News / Asia

Chinese Graduates Grow Restless in Beijing's Low-Cost 'Ant Colony'

On the outskirts of China's capital Beijing is a bustling ghetto dubbed the ant colony - a vast community of young professionals forced to live in tough conditions because of a tight job market and rocketing property prices.

Hugging a heater for warmth, 23-year-old Fu Ming surveys the small cell-like room she calls home. She admits it is not quite the life she envisaged after graduating from university as a computer programmer.

She is one of around 50,000 living in Beijing's so-called ant colony - a community of young, educated professionals forced to live in cramped but cheap conditions on the fringes of a suburb called Tangjialing.

Fu Ming, from Inner Mongolia, moved to Beijing in search of a career two years ago. But success has been hard to find. She makes the long commute to a low-paid job - the average wage for a university graduate is around $320 a month - from the shanty town because rents in the city are too expensive.

She says she gets up at 5.30 a.m. and gets to the office via the bus and subway, and she gets home around 9 p.m. Fu says she can not afford to move nearer to work, and that she would like to buy a house.

Fu's room only has one window, which looks onto the dark narrow corridor. The rooms have no running water or air conditioning, but they do have heat and a hot plate for cooking. Laundry is strong along the walls.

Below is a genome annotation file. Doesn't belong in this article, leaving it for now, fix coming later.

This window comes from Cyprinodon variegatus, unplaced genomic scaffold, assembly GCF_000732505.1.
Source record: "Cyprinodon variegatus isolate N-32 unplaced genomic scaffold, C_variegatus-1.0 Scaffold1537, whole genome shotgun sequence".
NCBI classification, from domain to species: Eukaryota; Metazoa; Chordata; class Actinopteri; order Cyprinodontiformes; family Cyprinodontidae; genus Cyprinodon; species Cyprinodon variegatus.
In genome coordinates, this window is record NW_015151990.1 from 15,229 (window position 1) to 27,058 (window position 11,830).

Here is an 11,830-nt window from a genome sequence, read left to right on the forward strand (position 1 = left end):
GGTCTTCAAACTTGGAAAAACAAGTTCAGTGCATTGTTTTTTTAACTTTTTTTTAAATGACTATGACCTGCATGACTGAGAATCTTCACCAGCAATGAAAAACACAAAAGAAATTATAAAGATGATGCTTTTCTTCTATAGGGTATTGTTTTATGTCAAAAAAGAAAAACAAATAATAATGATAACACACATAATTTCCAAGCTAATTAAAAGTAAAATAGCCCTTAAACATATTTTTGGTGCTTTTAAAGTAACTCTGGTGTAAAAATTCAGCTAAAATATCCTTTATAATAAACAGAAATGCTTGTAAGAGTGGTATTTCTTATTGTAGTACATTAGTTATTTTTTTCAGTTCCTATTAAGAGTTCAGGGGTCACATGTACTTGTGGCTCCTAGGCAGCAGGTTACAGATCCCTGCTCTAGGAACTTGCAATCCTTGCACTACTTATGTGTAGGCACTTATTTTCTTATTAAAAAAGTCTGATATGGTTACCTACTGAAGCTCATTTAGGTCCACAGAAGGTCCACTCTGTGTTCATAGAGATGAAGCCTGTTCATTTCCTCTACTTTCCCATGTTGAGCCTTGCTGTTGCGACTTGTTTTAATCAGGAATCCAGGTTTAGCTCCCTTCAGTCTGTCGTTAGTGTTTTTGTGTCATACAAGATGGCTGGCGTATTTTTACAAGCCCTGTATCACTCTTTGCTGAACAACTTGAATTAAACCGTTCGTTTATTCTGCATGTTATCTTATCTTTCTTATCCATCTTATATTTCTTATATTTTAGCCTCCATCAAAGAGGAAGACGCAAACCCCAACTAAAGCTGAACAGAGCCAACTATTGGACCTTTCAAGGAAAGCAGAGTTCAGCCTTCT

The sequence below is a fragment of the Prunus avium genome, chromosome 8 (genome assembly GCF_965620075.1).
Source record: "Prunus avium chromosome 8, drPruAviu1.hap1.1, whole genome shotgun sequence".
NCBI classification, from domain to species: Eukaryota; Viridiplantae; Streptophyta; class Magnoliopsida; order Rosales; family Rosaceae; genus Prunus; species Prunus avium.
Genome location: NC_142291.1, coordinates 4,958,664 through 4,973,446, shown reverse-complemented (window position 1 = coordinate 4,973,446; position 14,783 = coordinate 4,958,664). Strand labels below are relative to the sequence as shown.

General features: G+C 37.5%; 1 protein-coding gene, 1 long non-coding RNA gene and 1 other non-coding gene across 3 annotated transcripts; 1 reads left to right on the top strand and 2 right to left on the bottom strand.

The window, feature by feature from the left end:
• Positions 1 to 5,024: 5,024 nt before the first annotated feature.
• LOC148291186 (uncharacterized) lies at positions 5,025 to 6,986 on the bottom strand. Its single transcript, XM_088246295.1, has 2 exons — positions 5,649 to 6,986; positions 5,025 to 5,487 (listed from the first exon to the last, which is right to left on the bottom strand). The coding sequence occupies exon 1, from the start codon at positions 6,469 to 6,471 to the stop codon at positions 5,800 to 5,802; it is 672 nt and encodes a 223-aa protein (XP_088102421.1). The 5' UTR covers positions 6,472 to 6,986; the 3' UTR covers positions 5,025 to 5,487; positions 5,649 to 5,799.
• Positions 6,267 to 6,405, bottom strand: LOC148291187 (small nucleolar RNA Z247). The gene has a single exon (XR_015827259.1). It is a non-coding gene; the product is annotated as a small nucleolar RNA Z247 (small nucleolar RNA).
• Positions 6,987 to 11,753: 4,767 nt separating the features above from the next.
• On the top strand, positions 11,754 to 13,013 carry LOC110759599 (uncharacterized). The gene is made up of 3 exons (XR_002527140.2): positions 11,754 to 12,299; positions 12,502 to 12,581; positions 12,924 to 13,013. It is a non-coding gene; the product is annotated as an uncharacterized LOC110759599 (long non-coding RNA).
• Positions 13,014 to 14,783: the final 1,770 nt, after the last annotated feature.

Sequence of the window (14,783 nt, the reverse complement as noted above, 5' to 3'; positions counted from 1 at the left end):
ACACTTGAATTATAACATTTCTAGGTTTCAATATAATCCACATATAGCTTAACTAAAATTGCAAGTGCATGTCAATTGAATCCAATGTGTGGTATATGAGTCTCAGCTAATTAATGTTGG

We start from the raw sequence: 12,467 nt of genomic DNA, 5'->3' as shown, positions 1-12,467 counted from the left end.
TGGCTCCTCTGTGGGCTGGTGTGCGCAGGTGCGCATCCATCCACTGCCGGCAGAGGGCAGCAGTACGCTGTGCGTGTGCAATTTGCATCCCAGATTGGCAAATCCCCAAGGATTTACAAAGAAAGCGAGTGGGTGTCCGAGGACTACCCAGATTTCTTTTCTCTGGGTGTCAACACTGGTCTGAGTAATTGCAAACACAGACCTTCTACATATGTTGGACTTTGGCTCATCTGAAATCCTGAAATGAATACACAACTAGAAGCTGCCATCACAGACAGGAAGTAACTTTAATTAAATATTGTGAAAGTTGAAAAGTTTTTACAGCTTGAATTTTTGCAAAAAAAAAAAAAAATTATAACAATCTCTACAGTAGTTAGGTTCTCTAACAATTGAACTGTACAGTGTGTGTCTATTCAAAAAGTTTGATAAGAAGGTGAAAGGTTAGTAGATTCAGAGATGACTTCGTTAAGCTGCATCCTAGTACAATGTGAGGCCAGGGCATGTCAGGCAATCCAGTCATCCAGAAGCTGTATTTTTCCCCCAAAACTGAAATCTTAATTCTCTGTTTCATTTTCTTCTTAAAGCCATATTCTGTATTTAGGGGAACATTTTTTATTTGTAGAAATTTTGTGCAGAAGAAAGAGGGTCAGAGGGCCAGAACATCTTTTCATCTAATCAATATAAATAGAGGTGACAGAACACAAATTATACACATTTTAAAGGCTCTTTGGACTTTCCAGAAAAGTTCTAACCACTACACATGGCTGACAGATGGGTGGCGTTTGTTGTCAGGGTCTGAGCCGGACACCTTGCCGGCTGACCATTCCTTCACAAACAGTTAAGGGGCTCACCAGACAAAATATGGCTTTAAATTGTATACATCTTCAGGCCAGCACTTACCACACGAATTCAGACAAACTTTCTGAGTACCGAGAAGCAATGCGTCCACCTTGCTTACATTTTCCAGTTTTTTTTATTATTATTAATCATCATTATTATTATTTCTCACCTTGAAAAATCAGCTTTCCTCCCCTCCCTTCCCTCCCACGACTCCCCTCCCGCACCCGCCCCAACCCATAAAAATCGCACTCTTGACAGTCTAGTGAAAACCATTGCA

Passers-by peer in, adding to the prison atmosphere. But she says she is lucky because she can afford the 300 rmb rent. As many as four tenants are crammed into some rooms.

There is Internet access for those who can afford it, but a television is a luxury Fu cannot afford. She writes a blog about her life in the ghetto and e-mails friends and family detailing her disappointment and "empty feelings".

Tangjialing has become an example of the paradox of China's fast-paced economy.

After expanding universities in the 1980's, China now has more than six million graduates a year, but there are not enough well-paid jobs to go round.

Considered over qualified in their hometowns, the graduates flock to the big cities like Beijing and Shanghai - only to discover they must share bunk beds and rent Spartan rooms to survive. Their dreams of the urban middle-class lifestyle are put on hold.

Just over two years ago, Tangjialing ago was a rural village of 3.000.  But the farmers cashed in on the need for affordable housing and hastily built two and three story dormitories, often illegally. Few of the complexes have fire escapes and other safety measures.

But Fu's home and those of her peers are under threat.

Concerned about the bad image of young university graduates living in slums and the resentment it could foster, the authorities plan to demolish Tiangjialing. They say the area needs to be rebuilt and promise low cost, modern housing for the ant tribe.

The issue has been deemed politically sensitive, however, and officials are reluctant to talk. But many of the "ants" are growing restless. They agree the place is a slum. But as migrant workers, they do not posses the important Beijing hukou registration papers that entitle them to subsidized housing.